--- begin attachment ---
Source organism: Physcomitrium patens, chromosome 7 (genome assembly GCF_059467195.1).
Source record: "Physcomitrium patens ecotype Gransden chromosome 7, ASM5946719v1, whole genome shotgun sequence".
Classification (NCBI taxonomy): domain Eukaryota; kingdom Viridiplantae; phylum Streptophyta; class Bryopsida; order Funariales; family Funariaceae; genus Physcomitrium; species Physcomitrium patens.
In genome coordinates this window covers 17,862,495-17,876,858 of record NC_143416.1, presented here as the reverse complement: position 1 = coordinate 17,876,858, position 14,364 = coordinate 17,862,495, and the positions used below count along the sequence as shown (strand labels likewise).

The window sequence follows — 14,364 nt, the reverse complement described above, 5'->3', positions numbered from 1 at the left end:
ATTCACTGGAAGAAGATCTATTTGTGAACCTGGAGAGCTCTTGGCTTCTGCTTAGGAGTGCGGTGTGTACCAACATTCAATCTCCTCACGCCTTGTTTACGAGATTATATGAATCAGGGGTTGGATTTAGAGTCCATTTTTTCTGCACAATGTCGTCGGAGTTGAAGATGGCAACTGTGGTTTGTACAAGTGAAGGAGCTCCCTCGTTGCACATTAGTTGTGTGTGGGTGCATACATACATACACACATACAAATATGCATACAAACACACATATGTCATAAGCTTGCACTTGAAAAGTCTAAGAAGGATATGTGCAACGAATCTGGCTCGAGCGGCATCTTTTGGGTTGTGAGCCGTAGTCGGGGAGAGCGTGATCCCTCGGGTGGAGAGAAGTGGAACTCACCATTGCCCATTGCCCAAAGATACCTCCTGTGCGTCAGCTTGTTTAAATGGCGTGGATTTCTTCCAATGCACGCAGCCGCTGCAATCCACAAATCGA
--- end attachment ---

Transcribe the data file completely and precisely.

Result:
Source organism: Physcomitrium patens, chromosome 7 (genome assembly GCF_059467195.1).
Source record: "Physcomitrium patens ecotype Gransden chromosome 7, ASM5946719v1, whole genome shotgun sequence".
Classification (NCBI taxonomy): domain Eukaryota; kingdom Viridiplantae; phylum Streptophyta; class Bryopsida; order Funariales; family Funariaceae; genus Physcomitrium; species Physcomitrium patens.
In genome coordinates this window covers 17,862,495-17,876,858 of record NC_143416.1, presented here as the reverse complement: position 1 = coordinate 17,876,858, position 14,364 = coordinate 17,862,495, and the positions used below count along the sequence as shown (strand labels likewise).

The window sequence follows — 14,364 nt, the reverse complement described above, 5'->3', positions numbered from 1 at the left end:
ATTCACTGGAAGAAGATCTATTTGTGAACCTGGAGAGCTCTTGGCTTCTGCTTAGGAGTGCGGTGTGTACCAACATTCAATCTCCTCACGCCTTGTTTACGAGATTATATGAATCAGGGGTTGGATTTAGAGTCCATTTTTTCTGCACAATGTCGTCGGAGTTGAAGATGGCAACTGTGGTTTGTACAAGTGAAGGAGCTCCCTCGTTGCACATTAGTTGTGTGTGGGTGCATACATACATACACACATACAAATATGCATACAAACACACATATGTCATAAGCTTGCACTTGAAAAGTCTAAGAAGGATATGTGCAACGAATCTGGCTCGAGCGGCATCTTTTGGGTTGTGAGCCGTAGTCGGGGAGAGCGTGATCCCTCGGGTGGAGAGAAGTGGAACTCACCATTGCCCATTGCCCAAAGATACCTCCTGTGCGTCAGCTTGTTTAAATGGCGTGGATTTCTTCCAATGCACGCAGCCGCTGCAATCCACAAATCGA